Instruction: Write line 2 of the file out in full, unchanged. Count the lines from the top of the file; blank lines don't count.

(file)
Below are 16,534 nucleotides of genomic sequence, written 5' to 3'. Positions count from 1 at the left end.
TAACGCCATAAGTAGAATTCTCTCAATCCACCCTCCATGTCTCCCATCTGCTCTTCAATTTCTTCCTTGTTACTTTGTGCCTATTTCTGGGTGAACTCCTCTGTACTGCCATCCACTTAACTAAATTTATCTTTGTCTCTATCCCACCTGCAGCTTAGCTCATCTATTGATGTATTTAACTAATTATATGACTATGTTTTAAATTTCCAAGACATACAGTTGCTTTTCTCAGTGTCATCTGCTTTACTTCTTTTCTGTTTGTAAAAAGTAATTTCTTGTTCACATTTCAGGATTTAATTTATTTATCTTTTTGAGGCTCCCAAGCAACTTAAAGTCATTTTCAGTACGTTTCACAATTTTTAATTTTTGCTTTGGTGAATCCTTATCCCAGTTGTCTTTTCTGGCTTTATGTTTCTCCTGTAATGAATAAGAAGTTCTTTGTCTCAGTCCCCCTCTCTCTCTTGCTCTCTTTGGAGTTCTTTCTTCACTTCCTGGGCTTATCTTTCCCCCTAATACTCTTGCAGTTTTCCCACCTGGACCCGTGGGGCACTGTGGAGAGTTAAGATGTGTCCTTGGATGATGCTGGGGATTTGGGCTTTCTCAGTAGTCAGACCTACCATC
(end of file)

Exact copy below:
TAACGCCATAAGTAGAATTCTCTCAATCCACCCTCCATGTCTCCCATCTGCTCTTCAATTTCTTCCTTGTTACTTTGTGCCTATTTCTGGGTGAACTCCTCTGTACTGCCATCCACTTAACTAAATTTATCTTTGTCTCTATCCCACCTGCAGCTTAGCTCATCTATTGATGTATTTAACTAATTATATGACTATGTTTTAAATTTCCAAGACATACAGTTGCTTTTCTCAGTGTCATCTGCTTTACTTCTTTTCTGTTTGTAAAAAGTAATTTCTTGTTCACATTTCAGGATTTAATTTATTTATCTTTTTGAGGCTCCCAAGCAACTTAAAGTCATTTTCAGTACGTTTCACAATTTTTAATTTTTGCTTTGGTGAATCCTTATCCCAGTTGTCTTTTCTGGCTTTATGTTTCTCCTGTAATGAATAAGAAGTTCTTTGTCTCAGTCCCCCTCTCTCTCTTGCTCTCTTTGGAGTTCTTTCTTCACTTCCTGGGCTTATCTTTCCCCCTAATACTCTTGCAGTTTTCCCACCTGGACCCGTGGGGCACTGTGGAGAGTTAAGATGTGTCCTTGGATGATGCTGGGGATTTGGGCTTTCTCAGTAGTCAGACCTACCATC